The most scared Paulson's ever been while trying to pull back the thin veil between the living and the dead was during an overnight stay in the infamous Lizzie Borden House in Fall River, Massachusetts. Now a bed-and-breakfast and museum, the two-story home is where Borden's parents were gruesomely murdered with an axe in 1892. Borden was accused of the murder, and later acquitted. This past spring, Paulson found herself completely alone in the 175-year-old house on Easter Sunday.

"I had seen all of the house, and knew no one was there. Then I heard someone walking back and forth above me in the maid's room," she recalls. "I'm trying to rationalize it, and then I hear walking come down the hallway.

"That was the start of an entire night filled with chaos for me," she continues. "I heard a woman's voice in the hallway, and saw weird specks of light and thought I was losing my mind."

Paulson — usually pretty unruffled when witnessing the paranormal — spent the rest of the night in her car.

Locally, she's lent her expertise to several spooked-out residents, including a family whose young son believed a baby blanket made by his recently deceased grandmother was talking to him.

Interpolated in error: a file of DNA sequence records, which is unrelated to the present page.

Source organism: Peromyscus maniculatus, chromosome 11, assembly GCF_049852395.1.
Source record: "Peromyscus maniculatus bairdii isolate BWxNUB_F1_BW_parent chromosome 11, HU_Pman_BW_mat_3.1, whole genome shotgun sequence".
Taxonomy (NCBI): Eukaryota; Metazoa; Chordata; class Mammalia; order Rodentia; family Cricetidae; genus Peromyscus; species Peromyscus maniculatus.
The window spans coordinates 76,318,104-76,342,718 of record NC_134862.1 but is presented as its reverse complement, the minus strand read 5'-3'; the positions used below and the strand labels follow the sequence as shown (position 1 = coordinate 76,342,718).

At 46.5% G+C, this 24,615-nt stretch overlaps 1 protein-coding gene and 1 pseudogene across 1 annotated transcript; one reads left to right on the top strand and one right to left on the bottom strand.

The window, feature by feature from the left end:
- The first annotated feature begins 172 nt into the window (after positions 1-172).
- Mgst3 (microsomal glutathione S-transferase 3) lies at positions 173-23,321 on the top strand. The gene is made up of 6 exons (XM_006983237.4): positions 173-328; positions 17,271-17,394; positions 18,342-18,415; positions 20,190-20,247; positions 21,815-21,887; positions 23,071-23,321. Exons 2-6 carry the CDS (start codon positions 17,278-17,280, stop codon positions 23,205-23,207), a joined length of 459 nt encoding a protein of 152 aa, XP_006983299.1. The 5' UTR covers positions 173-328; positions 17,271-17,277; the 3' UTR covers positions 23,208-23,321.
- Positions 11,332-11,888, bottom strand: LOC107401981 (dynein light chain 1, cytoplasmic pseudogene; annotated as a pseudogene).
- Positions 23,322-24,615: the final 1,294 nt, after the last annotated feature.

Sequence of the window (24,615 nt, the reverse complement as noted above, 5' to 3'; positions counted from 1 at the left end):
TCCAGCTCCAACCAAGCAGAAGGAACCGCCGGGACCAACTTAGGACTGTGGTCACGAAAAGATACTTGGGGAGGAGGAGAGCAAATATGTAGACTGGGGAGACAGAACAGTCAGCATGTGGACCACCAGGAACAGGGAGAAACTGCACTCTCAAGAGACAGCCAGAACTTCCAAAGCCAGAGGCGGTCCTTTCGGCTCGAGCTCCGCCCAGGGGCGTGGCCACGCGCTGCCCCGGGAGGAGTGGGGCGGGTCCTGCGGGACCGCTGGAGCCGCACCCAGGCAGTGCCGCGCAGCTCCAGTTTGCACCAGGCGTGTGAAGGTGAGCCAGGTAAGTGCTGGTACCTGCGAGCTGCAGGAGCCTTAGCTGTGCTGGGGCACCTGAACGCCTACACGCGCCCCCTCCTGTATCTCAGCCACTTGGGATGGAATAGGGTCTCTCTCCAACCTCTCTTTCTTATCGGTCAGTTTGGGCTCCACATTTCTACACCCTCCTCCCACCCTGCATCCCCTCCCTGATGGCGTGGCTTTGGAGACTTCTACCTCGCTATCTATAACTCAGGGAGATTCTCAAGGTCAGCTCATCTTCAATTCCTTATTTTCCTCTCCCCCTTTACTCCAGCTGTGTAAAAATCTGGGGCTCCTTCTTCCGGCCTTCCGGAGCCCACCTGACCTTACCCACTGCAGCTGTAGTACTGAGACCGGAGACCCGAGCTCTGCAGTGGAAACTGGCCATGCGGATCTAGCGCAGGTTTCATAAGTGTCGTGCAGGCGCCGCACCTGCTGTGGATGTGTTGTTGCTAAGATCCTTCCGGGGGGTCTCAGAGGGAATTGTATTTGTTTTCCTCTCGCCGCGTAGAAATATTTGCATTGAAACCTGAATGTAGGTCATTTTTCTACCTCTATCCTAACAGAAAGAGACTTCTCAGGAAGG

"Some strange things were happening, and the son was really scared to go to bed," Paulson says. "So I'm interviewing them, and 30 minutes into it I feel a hand on the back of my head and I jumped. They looked so scared and I felt so bad! But I was able to give them some comfort and make them feel better about housing a spirit, versus making it leave."

"I heard a woman's voice in the hallway, and saw weird specks of light and thought I was losing my mind."

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For her latest investigation, Paulson explored St. Ignatius Hospital in Colfax, a spot embracing its haunted reputation by offering late-night ghost tours for the paranormally curious.